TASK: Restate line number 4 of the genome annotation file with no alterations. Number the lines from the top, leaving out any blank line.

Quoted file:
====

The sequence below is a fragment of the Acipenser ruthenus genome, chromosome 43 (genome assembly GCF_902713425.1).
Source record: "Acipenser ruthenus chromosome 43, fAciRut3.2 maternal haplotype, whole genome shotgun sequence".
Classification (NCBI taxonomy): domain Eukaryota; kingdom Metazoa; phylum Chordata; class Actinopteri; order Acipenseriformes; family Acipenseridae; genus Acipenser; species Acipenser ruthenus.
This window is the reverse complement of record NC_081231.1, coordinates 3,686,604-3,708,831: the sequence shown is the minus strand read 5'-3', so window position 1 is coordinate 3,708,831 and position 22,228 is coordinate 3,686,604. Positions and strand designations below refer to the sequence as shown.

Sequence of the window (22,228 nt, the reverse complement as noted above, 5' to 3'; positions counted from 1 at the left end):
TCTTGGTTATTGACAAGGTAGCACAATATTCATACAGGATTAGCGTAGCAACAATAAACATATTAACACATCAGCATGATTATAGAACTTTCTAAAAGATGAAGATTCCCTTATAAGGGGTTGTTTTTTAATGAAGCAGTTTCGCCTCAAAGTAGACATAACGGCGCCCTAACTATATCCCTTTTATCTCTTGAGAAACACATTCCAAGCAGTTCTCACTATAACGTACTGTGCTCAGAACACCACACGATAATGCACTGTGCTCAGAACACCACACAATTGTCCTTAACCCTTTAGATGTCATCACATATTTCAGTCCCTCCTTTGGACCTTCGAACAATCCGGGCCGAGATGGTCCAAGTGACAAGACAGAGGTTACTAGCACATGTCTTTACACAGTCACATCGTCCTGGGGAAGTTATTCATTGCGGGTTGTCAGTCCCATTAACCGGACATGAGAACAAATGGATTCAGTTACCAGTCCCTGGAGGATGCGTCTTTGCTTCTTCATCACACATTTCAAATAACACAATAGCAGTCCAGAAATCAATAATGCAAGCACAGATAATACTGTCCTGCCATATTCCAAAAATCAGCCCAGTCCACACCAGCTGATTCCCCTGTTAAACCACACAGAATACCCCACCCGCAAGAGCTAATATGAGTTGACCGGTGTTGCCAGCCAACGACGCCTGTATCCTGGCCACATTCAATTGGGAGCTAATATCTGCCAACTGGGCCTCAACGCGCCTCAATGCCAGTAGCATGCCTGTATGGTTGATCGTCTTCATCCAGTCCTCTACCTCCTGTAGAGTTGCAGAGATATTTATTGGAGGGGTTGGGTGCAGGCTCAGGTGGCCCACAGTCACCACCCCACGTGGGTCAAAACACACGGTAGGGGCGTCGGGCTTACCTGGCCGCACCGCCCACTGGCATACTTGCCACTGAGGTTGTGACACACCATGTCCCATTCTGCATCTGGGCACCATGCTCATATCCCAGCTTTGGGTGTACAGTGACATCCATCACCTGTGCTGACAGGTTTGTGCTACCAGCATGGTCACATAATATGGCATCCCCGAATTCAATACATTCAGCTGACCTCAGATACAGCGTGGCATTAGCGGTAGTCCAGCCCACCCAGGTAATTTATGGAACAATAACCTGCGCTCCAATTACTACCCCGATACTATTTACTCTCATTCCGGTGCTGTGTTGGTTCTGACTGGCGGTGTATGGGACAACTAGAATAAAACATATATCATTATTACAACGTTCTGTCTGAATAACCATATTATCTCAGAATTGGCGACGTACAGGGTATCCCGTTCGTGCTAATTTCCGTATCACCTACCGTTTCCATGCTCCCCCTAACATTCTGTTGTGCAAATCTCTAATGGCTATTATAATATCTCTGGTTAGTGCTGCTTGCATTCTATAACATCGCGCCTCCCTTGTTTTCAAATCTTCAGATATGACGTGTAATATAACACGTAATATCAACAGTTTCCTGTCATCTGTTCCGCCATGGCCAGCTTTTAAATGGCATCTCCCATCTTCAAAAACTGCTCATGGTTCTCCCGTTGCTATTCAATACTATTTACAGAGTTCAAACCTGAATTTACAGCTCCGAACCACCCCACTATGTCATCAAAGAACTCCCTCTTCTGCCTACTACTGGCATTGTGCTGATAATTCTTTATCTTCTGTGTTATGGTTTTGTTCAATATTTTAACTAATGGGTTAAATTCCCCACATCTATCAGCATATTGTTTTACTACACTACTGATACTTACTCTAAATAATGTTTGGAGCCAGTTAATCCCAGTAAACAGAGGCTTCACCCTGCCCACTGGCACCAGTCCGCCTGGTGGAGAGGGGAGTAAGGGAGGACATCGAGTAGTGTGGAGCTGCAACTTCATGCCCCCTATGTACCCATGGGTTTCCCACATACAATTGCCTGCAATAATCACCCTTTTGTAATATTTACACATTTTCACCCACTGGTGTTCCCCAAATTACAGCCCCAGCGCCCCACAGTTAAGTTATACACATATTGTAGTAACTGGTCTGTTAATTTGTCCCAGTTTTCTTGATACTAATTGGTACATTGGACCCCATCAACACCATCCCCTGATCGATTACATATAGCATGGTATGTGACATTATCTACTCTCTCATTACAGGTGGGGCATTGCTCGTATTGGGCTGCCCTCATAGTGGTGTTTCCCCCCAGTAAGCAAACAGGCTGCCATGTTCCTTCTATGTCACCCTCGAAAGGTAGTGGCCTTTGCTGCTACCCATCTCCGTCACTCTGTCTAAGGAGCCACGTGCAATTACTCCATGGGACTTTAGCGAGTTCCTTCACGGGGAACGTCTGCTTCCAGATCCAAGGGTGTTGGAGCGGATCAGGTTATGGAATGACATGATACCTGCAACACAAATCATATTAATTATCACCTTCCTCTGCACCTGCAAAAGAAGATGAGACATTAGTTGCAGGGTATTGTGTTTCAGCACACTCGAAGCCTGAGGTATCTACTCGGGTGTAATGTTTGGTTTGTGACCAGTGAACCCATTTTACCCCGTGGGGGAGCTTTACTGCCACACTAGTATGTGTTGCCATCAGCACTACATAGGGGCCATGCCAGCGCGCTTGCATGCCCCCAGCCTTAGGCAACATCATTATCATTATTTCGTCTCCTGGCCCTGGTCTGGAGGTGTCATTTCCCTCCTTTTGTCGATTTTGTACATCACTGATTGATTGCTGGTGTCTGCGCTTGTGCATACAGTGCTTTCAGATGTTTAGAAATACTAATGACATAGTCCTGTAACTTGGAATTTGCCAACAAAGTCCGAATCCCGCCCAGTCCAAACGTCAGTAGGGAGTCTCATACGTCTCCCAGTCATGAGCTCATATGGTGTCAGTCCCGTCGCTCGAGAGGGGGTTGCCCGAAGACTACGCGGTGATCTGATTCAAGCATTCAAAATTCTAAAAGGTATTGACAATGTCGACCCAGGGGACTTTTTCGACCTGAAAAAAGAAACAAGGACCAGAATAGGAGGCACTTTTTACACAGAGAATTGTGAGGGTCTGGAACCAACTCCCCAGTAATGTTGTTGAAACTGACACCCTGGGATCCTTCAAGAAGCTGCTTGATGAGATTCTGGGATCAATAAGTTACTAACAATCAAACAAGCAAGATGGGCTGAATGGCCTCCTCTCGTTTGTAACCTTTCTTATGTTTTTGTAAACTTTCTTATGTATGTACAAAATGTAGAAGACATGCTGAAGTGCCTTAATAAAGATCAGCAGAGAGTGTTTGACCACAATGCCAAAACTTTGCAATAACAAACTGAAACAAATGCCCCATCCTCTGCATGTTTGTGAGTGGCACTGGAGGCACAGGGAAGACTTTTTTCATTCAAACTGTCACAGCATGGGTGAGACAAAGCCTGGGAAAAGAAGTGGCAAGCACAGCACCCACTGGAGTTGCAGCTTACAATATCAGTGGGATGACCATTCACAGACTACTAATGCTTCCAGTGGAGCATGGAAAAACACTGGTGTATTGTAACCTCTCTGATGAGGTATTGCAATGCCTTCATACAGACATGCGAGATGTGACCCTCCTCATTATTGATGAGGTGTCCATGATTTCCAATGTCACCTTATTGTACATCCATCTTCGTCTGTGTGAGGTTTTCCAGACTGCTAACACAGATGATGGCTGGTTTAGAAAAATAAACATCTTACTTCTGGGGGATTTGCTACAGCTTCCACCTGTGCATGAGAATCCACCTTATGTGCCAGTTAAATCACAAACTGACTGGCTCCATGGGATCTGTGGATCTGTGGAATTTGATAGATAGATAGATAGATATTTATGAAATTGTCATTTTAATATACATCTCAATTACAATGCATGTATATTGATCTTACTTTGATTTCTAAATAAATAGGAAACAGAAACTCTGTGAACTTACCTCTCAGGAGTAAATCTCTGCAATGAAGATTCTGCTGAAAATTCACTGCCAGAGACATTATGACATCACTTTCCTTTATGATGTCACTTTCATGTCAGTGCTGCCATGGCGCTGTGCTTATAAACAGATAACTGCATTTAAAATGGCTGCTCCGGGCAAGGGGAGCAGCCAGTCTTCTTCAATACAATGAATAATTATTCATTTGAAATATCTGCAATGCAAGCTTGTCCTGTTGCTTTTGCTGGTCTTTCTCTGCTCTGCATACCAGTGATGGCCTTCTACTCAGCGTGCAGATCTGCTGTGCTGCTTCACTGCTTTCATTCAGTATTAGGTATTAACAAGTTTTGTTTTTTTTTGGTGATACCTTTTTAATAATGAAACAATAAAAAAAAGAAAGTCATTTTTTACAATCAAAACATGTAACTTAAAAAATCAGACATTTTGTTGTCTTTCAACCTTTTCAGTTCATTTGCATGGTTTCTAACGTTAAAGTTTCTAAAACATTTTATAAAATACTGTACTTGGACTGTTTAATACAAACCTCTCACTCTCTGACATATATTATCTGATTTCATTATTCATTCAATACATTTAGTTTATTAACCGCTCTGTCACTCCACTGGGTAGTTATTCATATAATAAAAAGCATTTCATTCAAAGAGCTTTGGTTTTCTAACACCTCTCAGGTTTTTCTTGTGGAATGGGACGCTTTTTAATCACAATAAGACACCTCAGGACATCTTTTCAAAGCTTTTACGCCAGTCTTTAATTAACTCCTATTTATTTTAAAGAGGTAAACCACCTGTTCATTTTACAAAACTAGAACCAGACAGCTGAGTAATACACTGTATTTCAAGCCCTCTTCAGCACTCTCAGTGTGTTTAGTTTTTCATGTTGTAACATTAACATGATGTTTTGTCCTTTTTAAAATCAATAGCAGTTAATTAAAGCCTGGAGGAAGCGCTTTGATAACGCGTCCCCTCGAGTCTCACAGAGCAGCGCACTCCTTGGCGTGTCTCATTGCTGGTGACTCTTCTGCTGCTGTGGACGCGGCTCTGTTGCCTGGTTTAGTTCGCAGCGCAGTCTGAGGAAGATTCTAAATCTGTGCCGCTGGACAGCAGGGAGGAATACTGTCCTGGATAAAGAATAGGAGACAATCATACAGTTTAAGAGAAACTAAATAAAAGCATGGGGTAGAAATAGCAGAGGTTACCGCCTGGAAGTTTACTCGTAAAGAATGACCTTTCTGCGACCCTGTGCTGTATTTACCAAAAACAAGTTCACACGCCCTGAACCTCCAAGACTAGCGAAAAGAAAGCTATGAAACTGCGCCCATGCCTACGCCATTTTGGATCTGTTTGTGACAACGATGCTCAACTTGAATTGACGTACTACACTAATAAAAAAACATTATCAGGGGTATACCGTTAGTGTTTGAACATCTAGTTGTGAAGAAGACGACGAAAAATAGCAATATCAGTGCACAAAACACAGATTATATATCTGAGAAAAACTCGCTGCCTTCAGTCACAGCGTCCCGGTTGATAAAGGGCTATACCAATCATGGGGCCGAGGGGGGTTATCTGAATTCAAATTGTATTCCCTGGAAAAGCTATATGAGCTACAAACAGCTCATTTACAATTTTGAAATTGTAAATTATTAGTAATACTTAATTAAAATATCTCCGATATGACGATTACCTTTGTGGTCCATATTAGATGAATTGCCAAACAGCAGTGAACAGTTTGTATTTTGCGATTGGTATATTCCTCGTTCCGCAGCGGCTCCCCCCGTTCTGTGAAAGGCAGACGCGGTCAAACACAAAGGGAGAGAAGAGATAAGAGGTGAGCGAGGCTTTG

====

This window is the reverse complement of record NC_081231.1, coordinates 3,686,604-3,708,831: the sequence shown is the minus strand read 5'-3', so window position 1 is coordinate 3,708,831 and position 22,228 is coordinate 3,686,604. Positions and strand designations below refer to the sequence as shown.